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Volume 6 - Opinions of Counsel SBEA No. 97

Opinions of Counsel index

Public authorities exemption (Job Development Authority) (property acquired subsequent to taxable status date and lien date) - Public Authorities Law, § 1806; Real Property Tax Law, § 302:

There is no authority for a school district to waive taxes levied on taxable real property acquired by the Job Development Authority subsequent to taxable status date and lien date.

Our opinion has been requested as to whether a city school district may waive payment of 1977-78 school district taxes due on a parcel of real property which was taxable on taxable status date and was acquired subsequent to lien date by the New York Job Development Authority in December, 1977.

Property owned by the Job Development Authority is exempt from taxation pursuant to section 1806 of the Public Authorities Law (see also, Real Property Tax Law, § 412).

All real property in the State of New York is required to be assessed for purposes of taxation according to its condition and ownership as of taxable status date (Real Property Tax Law, § 302( 1)). The latest final assessment roll of the city must be used for ascertaining the valuation of real property for the levy of city school district taxes pursuant to Real Property Tax Law, section 1302(1). The taxable status date of the city preparing the assessment roll used in levying school district taxes is controlling for school district purposes (3 Op.Counsel SBEA No. 108).

Generally, property acquired by an exempt entity other than the Federal or State government, subsequent to taxable status date, is liable for taxes levied in that year (5 Op.Counsel SBEA No. 55). Under these facts even if the Job Development Authority were considered to be an arm of the State, which it is not (see, Story House Corporation v. State of New York Job Development Authority, 37 A.D.2d 345, 325 N.Y.S.2d 659, aff’d. 31 N.Y.2d 942, 293 N.E.2d 97, 340 N.Y.S.2d 429), the property would still be liable for the 1977-78 city school taxes since acquisition occurred subsequent to lien date as well as taxable status date (see, 2 Op.Counsel SBEA No. 33).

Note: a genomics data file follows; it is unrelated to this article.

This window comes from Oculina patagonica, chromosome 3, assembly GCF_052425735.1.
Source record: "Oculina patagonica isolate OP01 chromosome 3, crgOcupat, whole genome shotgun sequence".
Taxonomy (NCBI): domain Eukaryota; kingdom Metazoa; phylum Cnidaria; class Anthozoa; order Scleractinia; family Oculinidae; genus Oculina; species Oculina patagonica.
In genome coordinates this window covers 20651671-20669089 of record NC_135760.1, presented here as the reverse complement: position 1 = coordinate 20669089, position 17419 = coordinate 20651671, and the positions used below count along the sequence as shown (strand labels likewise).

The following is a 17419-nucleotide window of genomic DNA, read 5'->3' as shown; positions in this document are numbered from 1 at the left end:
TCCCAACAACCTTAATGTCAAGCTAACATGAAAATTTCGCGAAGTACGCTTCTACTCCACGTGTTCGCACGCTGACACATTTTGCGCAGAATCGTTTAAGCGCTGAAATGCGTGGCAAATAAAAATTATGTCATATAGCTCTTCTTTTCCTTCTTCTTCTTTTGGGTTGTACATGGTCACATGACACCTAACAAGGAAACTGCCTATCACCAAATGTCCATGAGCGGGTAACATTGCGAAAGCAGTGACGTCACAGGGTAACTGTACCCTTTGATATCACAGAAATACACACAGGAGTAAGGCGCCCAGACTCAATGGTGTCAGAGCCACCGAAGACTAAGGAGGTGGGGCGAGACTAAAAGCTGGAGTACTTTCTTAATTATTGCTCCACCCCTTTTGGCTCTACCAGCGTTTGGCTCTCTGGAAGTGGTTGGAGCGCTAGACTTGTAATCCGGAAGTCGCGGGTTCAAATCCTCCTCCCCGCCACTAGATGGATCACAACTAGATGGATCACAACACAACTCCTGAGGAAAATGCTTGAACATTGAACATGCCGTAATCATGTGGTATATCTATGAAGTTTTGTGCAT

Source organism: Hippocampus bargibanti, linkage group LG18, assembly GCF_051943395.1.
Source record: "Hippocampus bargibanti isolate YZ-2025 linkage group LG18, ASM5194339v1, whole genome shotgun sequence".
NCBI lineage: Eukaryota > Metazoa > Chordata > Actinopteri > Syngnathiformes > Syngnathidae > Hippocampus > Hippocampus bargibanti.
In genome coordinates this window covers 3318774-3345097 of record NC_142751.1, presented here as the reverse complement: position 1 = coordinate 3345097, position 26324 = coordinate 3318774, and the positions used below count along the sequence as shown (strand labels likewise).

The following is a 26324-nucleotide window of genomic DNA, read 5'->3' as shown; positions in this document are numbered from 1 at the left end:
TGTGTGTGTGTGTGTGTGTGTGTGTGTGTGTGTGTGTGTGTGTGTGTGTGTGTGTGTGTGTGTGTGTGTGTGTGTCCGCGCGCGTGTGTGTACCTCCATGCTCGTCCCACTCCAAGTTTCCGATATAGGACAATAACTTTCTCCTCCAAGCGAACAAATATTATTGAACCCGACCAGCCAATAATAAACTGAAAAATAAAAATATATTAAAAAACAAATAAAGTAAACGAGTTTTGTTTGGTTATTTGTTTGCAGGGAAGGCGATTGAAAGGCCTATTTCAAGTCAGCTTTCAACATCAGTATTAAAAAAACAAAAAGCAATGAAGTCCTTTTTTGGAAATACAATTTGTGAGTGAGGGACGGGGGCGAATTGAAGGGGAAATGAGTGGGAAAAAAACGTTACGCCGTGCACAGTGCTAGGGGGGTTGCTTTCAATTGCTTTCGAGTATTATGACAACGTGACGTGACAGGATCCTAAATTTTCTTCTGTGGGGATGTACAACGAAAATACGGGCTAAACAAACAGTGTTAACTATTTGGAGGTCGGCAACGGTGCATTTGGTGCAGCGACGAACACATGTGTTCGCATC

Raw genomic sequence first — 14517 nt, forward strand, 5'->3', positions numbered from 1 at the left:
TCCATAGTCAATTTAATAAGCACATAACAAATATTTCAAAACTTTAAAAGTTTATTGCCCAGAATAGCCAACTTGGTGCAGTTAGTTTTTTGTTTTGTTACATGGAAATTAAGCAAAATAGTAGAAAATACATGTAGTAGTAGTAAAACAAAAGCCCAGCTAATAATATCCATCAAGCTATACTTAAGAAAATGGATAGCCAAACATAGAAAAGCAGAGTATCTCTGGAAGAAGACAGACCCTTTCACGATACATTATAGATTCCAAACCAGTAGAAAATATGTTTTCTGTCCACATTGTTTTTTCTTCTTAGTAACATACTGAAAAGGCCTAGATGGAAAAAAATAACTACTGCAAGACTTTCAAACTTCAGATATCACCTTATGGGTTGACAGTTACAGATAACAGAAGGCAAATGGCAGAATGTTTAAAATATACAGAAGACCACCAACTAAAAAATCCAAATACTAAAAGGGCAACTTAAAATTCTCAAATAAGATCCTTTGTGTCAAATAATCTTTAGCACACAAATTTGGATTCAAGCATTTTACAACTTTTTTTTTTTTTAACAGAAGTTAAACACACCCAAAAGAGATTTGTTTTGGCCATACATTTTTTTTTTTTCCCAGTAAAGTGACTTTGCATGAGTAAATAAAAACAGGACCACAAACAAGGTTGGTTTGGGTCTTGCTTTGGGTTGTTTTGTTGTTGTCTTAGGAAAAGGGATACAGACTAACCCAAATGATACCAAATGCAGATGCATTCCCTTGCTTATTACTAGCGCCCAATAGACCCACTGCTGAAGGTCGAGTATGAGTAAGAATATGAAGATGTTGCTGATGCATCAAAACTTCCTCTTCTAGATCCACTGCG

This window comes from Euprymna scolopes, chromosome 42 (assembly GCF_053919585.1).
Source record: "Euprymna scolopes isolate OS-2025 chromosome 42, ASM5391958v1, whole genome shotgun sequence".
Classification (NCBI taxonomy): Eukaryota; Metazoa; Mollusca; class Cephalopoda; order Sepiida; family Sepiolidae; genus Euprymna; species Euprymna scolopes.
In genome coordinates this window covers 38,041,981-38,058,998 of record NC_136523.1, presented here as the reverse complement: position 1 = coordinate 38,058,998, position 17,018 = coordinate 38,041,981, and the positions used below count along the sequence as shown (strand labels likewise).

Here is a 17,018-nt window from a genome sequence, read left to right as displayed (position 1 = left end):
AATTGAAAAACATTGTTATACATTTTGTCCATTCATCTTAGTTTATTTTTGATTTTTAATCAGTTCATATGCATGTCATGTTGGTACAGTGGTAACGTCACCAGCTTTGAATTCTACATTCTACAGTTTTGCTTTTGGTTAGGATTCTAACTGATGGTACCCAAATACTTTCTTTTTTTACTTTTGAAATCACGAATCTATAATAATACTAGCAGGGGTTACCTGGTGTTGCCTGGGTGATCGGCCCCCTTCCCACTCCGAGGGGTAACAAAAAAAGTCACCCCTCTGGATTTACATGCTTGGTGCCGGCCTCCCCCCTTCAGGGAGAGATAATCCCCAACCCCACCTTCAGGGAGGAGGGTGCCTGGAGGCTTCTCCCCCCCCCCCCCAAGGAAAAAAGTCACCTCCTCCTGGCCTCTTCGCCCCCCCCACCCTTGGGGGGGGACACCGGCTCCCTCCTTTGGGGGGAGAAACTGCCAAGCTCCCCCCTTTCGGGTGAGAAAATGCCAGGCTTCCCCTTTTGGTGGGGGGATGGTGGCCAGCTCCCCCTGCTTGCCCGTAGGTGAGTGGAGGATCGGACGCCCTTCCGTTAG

As regards a waiver of the taxes due, no authority, express or implied, exists for a city school district to waive taxes lawfully assessed and levied against a parcel of real property. Taxing officers may not compromise or release taxes except as authorized by law and they can abate or compromise taxes due only where a valid law so allows (see, McQuillin, Municipal Corporations, § 44.129; Cooley, Taxation, § 1254). The holding in Rochester Housing Authority v. Sibley Corp., 77 Misc.2d 205, 351 N.Y.S.2d 934, aff’d, 49 A.D.2d 718, 367 N.Y.S.2d 969, has no application here. It provides an exception to the general rule that property acquired by an exempt entity subsequent to taxable status date but prior to lien date is subject to taxation, but here acquisition was subsequent to lien date (R.P. Adams Co., Inc. v. Nist, 72 A.D.2d 908, 422 N.Y.S.2d 184).

There is no statutory provision to allow waiver or compromise of the taxes in the instant case. It is noted that Title 6 of Article 10 of the Real Property Tax Law contains statutory provisions authorizing the compromise of certain delinquent taxes and interest; however, these previsions are inapplicable in the instant inquiry since they relate only to tax liens acquired prior to January 1, 1944.

Additionally, it should be noted that section 1804 of the Public Authorities Law, which sets forth the general powers and duties of the Authority, does not apply here to allow waiver or compromise of the school district taxes since that statute clearly does not apply to tax liens existent at the date of the Job Development Authority’s acquisition of the property.

Thus, taxable property acquired by the Job Development Authority subsequent to taxable status date, date of levy and lien date is liable for all taxes levied on the property, and there is no authority for the city school district to waive those taxes and penalties.

February 11, 1980